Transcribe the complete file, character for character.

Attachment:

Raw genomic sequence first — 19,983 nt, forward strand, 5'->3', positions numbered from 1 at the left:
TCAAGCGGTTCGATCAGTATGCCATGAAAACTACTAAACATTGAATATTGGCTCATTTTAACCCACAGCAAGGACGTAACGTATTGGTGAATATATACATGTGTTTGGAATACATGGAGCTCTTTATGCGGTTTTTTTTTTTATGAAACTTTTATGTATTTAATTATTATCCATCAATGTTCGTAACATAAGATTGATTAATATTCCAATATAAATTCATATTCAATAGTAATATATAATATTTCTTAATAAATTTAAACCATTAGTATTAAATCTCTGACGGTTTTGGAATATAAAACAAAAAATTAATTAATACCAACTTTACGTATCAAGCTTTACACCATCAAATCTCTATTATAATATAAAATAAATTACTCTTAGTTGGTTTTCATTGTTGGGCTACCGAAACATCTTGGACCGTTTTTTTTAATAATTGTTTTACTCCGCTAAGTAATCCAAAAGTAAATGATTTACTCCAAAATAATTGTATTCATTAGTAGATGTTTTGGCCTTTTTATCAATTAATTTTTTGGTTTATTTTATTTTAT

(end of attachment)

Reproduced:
Raw genomic sequence first — 19,983 nt, forward strand, 5'->3', positions numbered from 1 at the left:
TCAAGCGGTTCGATCAGTATGCCATGAAAACTACTAAACATTGAATATTGGCTCATTTTAACCCACAGCAAGGACGTAACGTATTGGTGAATATATACATGTGTTTGGAATACATGGAGCTCTTTATGCGGTTTTTTTTTTTATGAAACTTTTATGTATTTAATTATTATCCATCAATGTTCGTAACATAAGATTGATTAATATTCCAATATAAATTCATATTCAATAGTAATATATAATATTTCTTAATAAATTTAAACCATTAGTATTAAATCTCTGACGGTTTTGGAATATAAAACAAAAAATTAATTAATACCAACTTTACGTATCAAGCTTTACACCATCAAATCTCTATTATAATATAAAATAAATTACTCTTAGTTGGTTTTCATTGTTGGGCTACCGAAACATCTTGGACCGTTTTTTTTAATAATTGTTTTACTCCGCTAAGTAATCCAAAAGTAAATGATTTACTCCAAAATAATTGTATTCATTAGTAGATGTTTTGGCCTTTTTATCAATTAATTTTTTGGTTTATTTTATTTTAT